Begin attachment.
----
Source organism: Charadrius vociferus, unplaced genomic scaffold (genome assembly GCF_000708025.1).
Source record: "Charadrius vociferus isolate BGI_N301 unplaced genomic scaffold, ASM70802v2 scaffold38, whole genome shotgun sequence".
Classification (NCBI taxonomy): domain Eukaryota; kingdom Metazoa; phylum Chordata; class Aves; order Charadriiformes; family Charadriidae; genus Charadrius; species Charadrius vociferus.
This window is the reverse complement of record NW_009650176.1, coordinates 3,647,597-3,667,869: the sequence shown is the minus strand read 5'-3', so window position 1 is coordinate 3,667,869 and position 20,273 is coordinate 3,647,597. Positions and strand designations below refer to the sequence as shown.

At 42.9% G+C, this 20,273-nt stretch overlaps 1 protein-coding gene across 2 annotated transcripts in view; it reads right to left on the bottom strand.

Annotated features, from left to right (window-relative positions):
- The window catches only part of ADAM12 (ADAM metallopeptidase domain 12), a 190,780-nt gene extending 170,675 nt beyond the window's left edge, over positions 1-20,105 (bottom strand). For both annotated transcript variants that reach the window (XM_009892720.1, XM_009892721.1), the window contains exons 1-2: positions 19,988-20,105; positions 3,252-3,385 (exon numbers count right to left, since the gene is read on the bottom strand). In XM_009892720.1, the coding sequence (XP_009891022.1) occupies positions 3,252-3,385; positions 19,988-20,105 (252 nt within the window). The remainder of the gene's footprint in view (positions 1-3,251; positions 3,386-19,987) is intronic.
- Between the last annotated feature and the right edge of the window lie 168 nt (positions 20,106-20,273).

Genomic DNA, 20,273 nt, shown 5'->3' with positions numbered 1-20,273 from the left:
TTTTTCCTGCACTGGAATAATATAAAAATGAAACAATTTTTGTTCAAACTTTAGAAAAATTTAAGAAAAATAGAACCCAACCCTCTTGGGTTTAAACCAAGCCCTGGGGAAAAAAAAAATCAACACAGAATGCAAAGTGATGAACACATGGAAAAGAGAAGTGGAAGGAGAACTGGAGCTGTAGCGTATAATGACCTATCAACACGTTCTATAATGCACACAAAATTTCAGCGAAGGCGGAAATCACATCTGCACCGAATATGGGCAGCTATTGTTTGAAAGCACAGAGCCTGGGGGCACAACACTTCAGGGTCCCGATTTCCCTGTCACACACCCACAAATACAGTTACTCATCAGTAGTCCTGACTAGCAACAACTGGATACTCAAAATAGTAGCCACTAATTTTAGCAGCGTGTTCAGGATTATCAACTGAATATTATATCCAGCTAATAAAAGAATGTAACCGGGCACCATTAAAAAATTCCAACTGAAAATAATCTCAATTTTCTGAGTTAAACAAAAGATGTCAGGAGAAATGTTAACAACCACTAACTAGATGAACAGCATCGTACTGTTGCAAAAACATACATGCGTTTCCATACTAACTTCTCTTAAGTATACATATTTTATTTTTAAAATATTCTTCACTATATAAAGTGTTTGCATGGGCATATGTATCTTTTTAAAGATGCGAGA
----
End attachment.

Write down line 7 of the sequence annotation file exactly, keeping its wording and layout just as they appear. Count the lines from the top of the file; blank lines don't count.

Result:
- The window catches only part of ADAM12 (ADAM metallopeptidase domain 12), a 190,780-nt gene extending 170,675 nt beyond the window's left edge, over positions 1-20,105 (bottom strand). For both annotated transcript variants that reach the window (XM_009892720.1, XM_009892721.1), the window contains exons 1-2: positions 19,988-20,105; positions 3,252-3,385 (exon numbers count right to left, since the gene is read on the bottom strand). In XM_009892720.1, the coding sequence (XP_009891022.1) occupies positions 3,252-3,385; positions 19,988-20,105 (252 nt within the window). The remainder of the gene's footprint in view (positions 1-3,251; positions 3,386-19,987) is intronic.